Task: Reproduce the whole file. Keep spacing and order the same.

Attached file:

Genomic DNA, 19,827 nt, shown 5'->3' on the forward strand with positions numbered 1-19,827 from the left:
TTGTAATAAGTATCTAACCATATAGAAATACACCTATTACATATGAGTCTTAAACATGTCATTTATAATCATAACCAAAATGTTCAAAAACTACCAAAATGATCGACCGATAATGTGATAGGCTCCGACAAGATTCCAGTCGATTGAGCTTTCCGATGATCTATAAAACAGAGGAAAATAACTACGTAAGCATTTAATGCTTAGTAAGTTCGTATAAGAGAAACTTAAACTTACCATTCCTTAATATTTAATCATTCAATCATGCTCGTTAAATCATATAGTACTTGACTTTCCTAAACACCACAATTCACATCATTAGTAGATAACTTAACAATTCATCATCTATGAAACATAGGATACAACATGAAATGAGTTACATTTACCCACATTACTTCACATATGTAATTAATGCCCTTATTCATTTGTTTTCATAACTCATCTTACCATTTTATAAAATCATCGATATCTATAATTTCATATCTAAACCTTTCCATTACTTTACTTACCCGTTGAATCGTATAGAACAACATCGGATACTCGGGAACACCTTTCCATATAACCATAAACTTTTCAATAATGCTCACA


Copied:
Genomic DNA, 19,827 nt, shown 5'->3' on the forward strand with positions numbered 1-19,827 from the left:
TTGTAATAAGTATCTAACCATATAGAAATACACCTATTACATATGAGTCTTAAACATGTCATTTATAATCATAACCAAAATGTTCAAAAACTACCAAAATGATCGACCGATAATGTGATAGGCTCCGACAAGATTCCAGTCGATTGAGCTTTCCGATGATCTATAAAACAGAGGAAAATAACTACGTAAGCATTTAATGCTTAGTAAGTTCGTATAAGAGAAACTTAAACTTACCATTCCTTAATATTTAATCATTCAATCATGCTCGTTAAATCATATAGTACTTGACTTTCCTAAACACCACAATTCACATCATTAGTAGATAACTTAACAATTCATCATCTATGAAACATAGGATACAACATGAAATGAGTTACATTTACCCACATTACTTCACATATGTAATTAATGCCCTTATTCATTTGTTTTCATAACTCATCTTACCATTTTATAAAATCATCGATATCTATAATTTCATATCTAAACCTTTCCATTACTTTACTTACCCGTTGAATCGTATAGAACAACATCGGATACTCGGGAACACCTTTCCATATAACCATAAACTTTTCAATAATGCTCACA